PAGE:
You’ve heard them. The myriad excuses why one has considered freelance work, but rejected it. Or, perhaps you are considering freelance work, and are trying to sort out the fact from the fiction. Or, perhaps you have decided upon freelance work and are getting the rundown from your parents, or from a well-meaning friend.
In any event, you are now no doubt left with some false impressions, and possibly with many questions. I hope to answer some of those questions here, while simultaneously offering up a realistic view of what you can expect if you are considering entering into the fray. So read up – and consider your decision well.
Freelance Work Earns Quick Cash
False: It’s hard enough for a freelance worker to get paid – even when the output is pleasing to your eye – and you honestly consider it some of your best work. That’s because the client still gets to hate it anyway. If he hates it – he won’t want to pay you. Did you know that 30% of the US population is freelancers – and of those, some 40% have trouble getting paid? You will eventually get paid rather consistently – but only after you have built a reputation and made yourself indispensable by transcending the client’s expectations. When finally paid, that cash will have been fought for – and most assuredly, well-earned.
Freelance Work Is For The Un-Educated
I beg to differ. A survey conducted by elance.com has shown that about 80 percent of freelancers surveyed by the company have a professional degree or designation of some kind, while just 4 percent have only a high-school diploma. True, there are plenty of opportunities for a talented freelance worker to generate articles and blogs, proofread, help build websites etc, for a few pennies – but REAL freelance work involves education – and experience. You won’t be coddled, trained or “ramped up” when you are hired on as a freelancer. You must come on board and commence producing. Uneducated? I think not.
Freelance workers are lazy
Now that one is just plain unfair. Freelance work is hard work – period. People choose to do this work mostly because of the freedom that it offers – but in many other ways – it is harder than any corporate job ever was. Imagine having worked for months on a job, only to have the client look at it – and decide it isn’t what he wanted. Knowing what you are doing minimizes this risk – but nothing can make it go away completely. Freelance workers understand that they face this risk. They may need to do a job five times before the client feels it is ready to spend her money on. The cost of freedom is high – very high – but apparently, it is worth it.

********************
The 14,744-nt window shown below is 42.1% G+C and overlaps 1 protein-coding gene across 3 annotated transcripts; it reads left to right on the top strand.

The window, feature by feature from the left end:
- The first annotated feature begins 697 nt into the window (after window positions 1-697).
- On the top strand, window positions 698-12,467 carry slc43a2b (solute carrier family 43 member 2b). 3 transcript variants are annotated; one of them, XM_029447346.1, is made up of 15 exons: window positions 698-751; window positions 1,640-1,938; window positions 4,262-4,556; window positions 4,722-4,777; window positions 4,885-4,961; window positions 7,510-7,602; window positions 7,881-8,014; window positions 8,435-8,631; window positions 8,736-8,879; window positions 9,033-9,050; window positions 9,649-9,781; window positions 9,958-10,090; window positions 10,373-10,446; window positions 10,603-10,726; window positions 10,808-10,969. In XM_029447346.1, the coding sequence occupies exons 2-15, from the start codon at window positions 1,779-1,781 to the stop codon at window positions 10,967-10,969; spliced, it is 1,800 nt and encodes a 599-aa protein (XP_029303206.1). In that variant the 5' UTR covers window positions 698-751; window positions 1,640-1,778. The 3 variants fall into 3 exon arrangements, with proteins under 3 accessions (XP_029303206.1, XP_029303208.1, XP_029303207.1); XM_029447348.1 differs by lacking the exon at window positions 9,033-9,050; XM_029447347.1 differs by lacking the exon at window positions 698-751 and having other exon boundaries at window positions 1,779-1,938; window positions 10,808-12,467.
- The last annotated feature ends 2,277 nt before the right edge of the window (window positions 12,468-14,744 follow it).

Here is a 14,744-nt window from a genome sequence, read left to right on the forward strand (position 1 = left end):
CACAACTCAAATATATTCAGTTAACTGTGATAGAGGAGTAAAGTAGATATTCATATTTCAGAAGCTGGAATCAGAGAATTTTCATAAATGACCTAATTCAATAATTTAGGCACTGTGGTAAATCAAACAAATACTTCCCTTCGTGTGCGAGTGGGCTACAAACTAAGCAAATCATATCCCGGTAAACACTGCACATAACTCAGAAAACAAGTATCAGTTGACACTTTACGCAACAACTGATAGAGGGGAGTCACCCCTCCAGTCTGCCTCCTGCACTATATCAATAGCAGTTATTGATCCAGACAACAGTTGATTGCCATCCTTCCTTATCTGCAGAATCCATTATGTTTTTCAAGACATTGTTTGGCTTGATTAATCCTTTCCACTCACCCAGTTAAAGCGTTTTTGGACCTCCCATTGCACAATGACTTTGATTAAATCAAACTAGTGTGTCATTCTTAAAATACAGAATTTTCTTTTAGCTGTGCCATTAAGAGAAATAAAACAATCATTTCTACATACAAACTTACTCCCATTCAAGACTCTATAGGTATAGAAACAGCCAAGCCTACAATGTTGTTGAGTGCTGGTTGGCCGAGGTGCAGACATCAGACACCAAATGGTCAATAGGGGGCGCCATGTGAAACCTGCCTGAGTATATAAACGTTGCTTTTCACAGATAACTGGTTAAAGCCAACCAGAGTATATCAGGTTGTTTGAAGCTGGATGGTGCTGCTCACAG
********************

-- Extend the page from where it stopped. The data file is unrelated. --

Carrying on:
Freelance work is easier than corporate work.
Again, false: Freelance work most closely approximates running a business. Getting the next job is always a struggle, and producing a satisfactory result is never a given. To worsen matters, freelance workers function in a vacuum, isolated from any resources to offer them aid, or direction. If that isn’t enough, statistics show that freelancers must work longer hours to make the same income that they would have made while working in a full-time job. While statistics ALSO show that 9 out of 10 freelancers are happier after leaving their full-time work roles, the freelance role is quite the serious undertaking – and does require dedication – and hard work.
Freelance work is NOT a career.
OK, well – maybe I’ll give you that one. Freelance work is NOT a career. However, the BUSINESS of doing freelance work for a living, is certainly a career – and many, many people have chosen such a career in this country. Every day, some 10 million people rise from their sacks – and go out into the world to build their freelance businesses to the point where they are self-sustaining. The point here, is that if you WANT a career in freelance, you can HAVE a career in freelance. You’ll have to have guts and patience, but any meaningful achievement that does not include those two ingredients… Yeah. Gotcha!